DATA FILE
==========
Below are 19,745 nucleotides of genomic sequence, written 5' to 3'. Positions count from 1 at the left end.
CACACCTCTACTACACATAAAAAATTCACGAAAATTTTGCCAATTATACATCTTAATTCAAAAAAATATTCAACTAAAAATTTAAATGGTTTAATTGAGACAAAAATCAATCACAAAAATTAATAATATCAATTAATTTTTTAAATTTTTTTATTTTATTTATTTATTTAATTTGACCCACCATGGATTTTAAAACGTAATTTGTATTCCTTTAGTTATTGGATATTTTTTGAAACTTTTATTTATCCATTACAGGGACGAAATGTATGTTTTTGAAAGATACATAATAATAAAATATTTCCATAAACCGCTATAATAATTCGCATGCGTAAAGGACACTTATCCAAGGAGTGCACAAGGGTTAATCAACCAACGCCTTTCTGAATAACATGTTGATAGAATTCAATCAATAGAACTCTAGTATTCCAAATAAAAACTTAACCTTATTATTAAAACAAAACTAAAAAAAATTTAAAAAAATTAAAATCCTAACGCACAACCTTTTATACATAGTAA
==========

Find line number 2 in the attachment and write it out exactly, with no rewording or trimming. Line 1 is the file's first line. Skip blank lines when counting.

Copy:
CACACCTCTACTACACATAAAAAATTCACGAAAATTTTGCCAATTATACATCTTAATTCAAAAAAATATTCAACTAAAAATTTAAATGGTTTAATTGAGACAAAAATCAATCACAAAAATTAATAATATCAATTAATTTTTTAAATTTTTTTATTTTATTTATTTATTTAATTTGACCCACCATGGATTTTAAAACGTAATTTGTATTCCTTTAGTTATTGGATATTTTTTGAAACTTTTATTTATCCATTACAGGGACGAAATGTATGTTTTTGAAAGATACATAATAATAAAATATTTCCATAAACCGCTATAATAATTCGCATGCGTAAAGGACACTTATCCAAGGAGTGCACAAGGGTTAATCAACCAACGCCTTTCTGAATAACATGTTGATAGAATTCAATCAATAGAACTCTAGTATTCCAAATAAAAACTTAACCTTATTATTAAAACAAAACTAAAAAAAATTTAAAAAAATTAAAATCCTAACGCACAACCTTTTATACATAGTAA